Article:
The night my husband pulled a knife on me, and threatened to slit me from navel to nose, I finally realized I was in trouble. I never told a soul, too afraid people would judge me for the mistakes I'd made in wanting to trust him. That was the first time I started praying.
I had no idea where to go, or what to do, or how to get out of the situation I was in. After months of living in fear, going to bed each night with him standing over me flicking a knife open and shut, talking about Charles Manson and how much he admired him, I was not sure I would live to even move out, but I did.
But I still was unclear about God. Being raised Catholic, I was taught alot of things that really didn't make sense to me and how I saw God. But who was I to question? So I just stopped believing, stopped having faith in a higher power that wanted good for me and watched out for me. But now, I had no where else to turn, so I started talking to God regularly, and asking for help.
I started to get an inkling my prayers might be getting answered when I had managed to secretly secure a new apartment in a town that had a .5% vacancy rate. I called my parents and told them what was going on and asked for help. They drove all night and the next morning were there when he woke up to find me packing my stuff to move.
While I would like to say this is the last time I found myself in this situation, it wasn't. Despite months of abuse therapy and healing, I ended up repeating this type of relationship with a business partner with the verbal abuse, and accompanying loss of self-confidence.
When I finally worked up the courage after six years to end the partnership, I was really aware I had a problem with owning my own power. I constantly gave away my power and my seniority to those I thought knew more than I, were cooler than I, had more of an idea of how life should go than I.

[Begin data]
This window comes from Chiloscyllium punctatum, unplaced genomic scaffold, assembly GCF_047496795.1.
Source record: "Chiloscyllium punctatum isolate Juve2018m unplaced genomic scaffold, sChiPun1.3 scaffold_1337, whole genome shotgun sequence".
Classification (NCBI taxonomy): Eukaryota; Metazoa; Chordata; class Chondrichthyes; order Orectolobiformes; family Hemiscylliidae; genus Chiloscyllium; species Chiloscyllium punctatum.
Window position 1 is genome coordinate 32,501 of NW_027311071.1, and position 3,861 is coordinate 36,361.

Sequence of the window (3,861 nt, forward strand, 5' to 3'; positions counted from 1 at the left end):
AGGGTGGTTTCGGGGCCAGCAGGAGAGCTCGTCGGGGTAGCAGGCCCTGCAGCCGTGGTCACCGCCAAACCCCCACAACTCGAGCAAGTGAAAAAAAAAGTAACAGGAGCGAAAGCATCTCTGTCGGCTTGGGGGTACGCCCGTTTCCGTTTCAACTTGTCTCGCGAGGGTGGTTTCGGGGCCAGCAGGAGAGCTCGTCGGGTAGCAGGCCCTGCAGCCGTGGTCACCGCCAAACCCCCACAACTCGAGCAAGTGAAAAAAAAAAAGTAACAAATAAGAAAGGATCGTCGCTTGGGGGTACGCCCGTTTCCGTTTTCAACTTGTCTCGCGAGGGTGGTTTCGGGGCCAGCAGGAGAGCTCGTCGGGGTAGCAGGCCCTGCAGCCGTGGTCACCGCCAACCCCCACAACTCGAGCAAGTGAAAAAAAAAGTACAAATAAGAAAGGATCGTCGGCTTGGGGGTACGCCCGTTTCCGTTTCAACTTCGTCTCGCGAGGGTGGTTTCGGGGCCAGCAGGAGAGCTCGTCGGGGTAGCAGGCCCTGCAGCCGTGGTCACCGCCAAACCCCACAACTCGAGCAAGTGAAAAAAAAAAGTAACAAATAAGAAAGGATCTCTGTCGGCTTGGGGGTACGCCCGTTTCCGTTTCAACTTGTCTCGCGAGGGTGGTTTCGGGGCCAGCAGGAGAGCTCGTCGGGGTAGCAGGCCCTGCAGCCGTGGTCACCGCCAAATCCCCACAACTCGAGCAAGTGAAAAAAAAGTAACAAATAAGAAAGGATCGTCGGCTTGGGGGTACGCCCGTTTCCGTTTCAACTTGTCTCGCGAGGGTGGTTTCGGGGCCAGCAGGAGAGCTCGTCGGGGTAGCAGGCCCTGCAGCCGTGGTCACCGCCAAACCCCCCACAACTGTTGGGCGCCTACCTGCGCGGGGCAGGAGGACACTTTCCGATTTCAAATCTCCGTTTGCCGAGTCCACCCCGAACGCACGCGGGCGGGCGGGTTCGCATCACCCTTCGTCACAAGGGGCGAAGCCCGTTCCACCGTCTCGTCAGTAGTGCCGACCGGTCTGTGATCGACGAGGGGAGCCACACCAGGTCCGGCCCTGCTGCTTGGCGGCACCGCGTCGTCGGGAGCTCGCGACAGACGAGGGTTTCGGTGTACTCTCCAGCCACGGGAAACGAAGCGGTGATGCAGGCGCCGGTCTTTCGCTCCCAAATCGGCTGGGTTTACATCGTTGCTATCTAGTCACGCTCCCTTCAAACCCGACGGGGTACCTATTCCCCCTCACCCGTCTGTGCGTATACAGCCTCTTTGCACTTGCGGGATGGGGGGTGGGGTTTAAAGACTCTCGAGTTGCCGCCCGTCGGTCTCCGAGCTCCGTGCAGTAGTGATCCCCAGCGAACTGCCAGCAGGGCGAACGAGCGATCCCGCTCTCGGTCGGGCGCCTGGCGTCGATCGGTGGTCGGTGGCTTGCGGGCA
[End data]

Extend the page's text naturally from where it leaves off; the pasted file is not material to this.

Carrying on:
I finally knew I couldn't live like that anymore, and found courage from deep with in, as well as from the new spiritual community I was becoming involved with. And again, lots of prayers.
As my life continued to melt down, I prayed harder and harder for help, until one day, I knew I had to just let go. It was like this sudden calm in a storm. I knew I could no longer fix my life despite all my efforts. I found myself in tears on the floor begging for help to end it all. To end the pain, the suffering, the fear, the stress, the constant worry that had followed me for almost fifteen years by this point. I was done. So with financial pressure crushing the life out of me, banks suing me, and my whole business headed for the cliff, I filed for bankruptcy and just let go. I surrendered. I couldn't control it anymore, and frankly didn't want to.
And that's when the miracle happened. And the healing began. I was guided to a decent compassionate lawyer (I know!) who helped me and emotionoally supported me through the bankruptcy, which ended up going so easily and smoothly, I knew a higher power was watching over me.
I started meditating, exercising, and going to spiritual awareness classes, and now, almost 5 years later, I find myself in this place of peace and joy, wholeness and calm.
I can honestly tell my clients that they too can find their way to this place by surrendering the control, and just having faith that they can change their lives because they're willing. Finding life affirming activities like meditation, prayer, spiritual support, and faith. But most of all, having courage that while it may seem rough right now, they will feel better, happy, and even want to laugh again.
I know without a doubt, because I've been there. The path is rocky, but I know I will always come to a place where it's smooth sailing for a while. But when the rough patches come, I know how to navigate now by leaning on God/The Universe/Source, praying, letting go of control, asking for help from friends and family, and stepping out in faith. There but for the Grace of God I go.